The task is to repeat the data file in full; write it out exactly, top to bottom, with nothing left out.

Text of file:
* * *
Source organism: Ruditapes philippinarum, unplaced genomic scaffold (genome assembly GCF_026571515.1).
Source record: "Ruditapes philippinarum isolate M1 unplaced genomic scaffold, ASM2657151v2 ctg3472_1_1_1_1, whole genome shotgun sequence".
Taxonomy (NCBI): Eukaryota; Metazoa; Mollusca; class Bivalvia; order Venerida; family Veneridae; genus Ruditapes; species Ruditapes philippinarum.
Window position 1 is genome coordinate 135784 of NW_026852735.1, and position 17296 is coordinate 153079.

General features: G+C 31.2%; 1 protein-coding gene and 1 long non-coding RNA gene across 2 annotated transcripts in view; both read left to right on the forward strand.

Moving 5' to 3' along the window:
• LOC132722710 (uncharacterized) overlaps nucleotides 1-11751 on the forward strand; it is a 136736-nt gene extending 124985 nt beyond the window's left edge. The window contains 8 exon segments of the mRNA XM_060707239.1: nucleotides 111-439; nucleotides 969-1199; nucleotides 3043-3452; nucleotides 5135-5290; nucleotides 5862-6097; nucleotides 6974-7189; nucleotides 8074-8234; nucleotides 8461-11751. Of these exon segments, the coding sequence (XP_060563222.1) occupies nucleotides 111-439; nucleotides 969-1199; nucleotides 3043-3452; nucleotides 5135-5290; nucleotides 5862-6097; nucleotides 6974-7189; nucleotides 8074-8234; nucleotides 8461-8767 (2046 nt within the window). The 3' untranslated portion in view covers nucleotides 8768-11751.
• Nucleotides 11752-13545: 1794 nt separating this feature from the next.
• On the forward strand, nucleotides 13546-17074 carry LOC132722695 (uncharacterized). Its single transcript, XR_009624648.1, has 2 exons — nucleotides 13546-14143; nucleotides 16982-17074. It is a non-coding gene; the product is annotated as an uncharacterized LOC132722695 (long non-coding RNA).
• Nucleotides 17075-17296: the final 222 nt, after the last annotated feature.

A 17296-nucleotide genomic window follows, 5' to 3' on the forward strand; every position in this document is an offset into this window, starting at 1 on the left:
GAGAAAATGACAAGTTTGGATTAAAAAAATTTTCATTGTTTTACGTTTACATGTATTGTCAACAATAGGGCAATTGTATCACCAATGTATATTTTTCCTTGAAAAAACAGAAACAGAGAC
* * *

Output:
Source organism: Ruditapes philippinarum, unplaced genomic scaffold (genome assembly GCF_026571515.1).
Source record: "Ruditapes philippinarum isolate M1 unplaced genomic scaffold, ASM2657151v2 ctg3472_1_1_1_1, whole genome shotgun sequence".
Taxonomy (NCBI): Eukaryota; Metazoa; Mollusca; class Bivalvia; order Venerida; family Veneridae; genus Ruditapes; species Ruditapes philippinarum.
Window position 1 is genome coordinate 135784 of NW_026852735.1, and position 17296 is coordinate 153079.

General features: G+C 31.2%; 1 protein-coding gene and 1 long non-coding RNA gene across 2 annotated transcripts in view; both read left to right on the forward strand.

Moving 5' to 3' along the window:
• LOC132722710 (uncharacterized) overlaps nucleotides 1-11751 on the forward strand; it is a 136736-nt gene extending 124985 nt beyond the window's left edge. The window contains 8 exon segments of the mRNA XM_060707239.1: nucleotides 111-439; nucleotides 969-1199; nucleotides 3043-3452; nucleotides 5135-5290; nucleotides 5862-6097; nucleotides 6974-7189; nucleotides 8074-8234; nucleotides 8461-11751. Of these exon segments, the coding sequence (XP_060563222.1) occupies nucleotides 111-439; nucleotides 969-1199; nucleotides 3043-3452; nucleotides 5135-5290; nucleotides 5862-6097; nucleotides 6974-7189; nucleotides 8074-8234; nucleotides 8461-8767 (2046 nt within the window). The 3' untranslated portion in view covers nucleotides 8768-11751.
• Nucleotides 11752-13545: 1794 nt separating this feature from the next.
• On the forward strand, nucleotides 13546-17074 carry LOC132722695 (uncharacterized). Its single transcript, XR_009624648.1, has 2 exons — nucleotides 13546-14143; nucleotides 16982-17074. It is a non-coding gene; the product is annotated as an uncharacterized LOC132722695 (long non-coding RNA).
• Nucleotides 17075-17296: the final 222 nt, after the last annotated feature.

A 17296-nucleotide genomic window follows, 5' to 3' on the forward strand; every position in this document is an offset into this window, starting at 1 on the left:
GAGAAAATGACAAGTTTGGATTAAAAAAATTTTCATTGTTTTACGTTTACATGTATTGTCAACAATAGGGCAATTGTATCACCAATGTATATTTTTCCTTGAAAAAACAGAAACAGAGAC